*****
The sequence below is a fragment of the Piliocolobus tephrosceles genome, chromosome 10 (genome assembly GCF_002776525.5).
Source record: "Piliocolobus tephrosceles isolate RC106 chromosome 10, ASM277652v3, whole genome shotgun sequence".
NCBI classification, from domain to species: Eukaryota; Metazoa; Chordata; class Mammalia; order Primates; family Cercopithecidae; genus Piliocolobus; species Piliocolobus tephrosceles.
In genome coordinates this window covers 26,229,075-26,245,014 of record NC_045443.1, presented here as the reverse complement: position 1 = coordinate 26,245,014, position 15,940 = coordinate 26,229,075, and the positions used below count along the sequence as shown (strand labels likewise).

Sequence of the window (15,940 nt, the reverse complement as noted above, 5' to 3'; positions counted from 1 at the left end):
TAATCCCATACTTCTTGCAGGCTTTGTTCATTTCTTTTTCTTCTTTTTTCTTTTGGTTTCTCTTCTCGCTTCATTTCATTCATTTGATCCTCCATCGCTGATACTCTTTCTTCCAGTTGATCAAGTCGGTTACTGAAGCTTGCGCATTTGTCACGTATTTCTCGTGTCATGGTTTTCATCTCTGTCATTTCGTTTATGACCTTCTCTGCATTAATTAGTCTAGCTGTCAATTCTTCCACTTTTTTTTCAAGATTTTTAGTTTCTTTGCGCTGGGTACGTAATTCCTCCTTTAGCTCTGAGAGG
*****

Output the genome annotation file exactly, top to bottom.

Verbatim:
The sequence below is a fragment of the Piliocolobus tephrosceles genome, chromosome 10 (genome assembly GCF_002776525.5).
Source record: "Piliocolobus tephrosceles isolate RC106 chromosome 10, ASM277652v3, whole genome shotgun sequence".
NCBI classification, from domain to species: Eukaryota; Metazoa; Chordata; class Mammalia; order Primates; family Cercopithecidae; genus Piliocolobus; species Piliocolobus tephrosceles.
In genome coordinates this window covers 26,229,075-26,245,014 of record NC_045443.1, presented here as the reverse complement: position 1 = coordinate 26,245,014, position 15,940 = coordinate 26,229,075, and the positions used below count along the sequence as shown (strand labels likewise).

Sequence of the window (15,940 nt, the reverse complement as noted above, 5' to 3'; positions counted from 1 at the left end):
TAATCCCATACTTCTTGCAGGCTTTGTTCATTTCTTTTTCTTCTTTTTTCTTTTGGTTTCTCTTCTCGCTTCATTTCATTCATTTGATCCTCCATCGCTGATACTCTTTCTTCCAGTTGATCAAGTCGGTTACTGAAGCTTGCGCATTTGTCACGTATTTCTCGTGTCATGGTTTTCATCTCTGTCATTTCGTTTATGACCTTCTCTGCATTAATTAGTCTAGCTGTCAATTCTTCCACTTTTTTTTCAAGATTTTTAGTTTCTTTGCGCTGGGTACGTAATTCCTCCTTTAGCTCTGAGAGG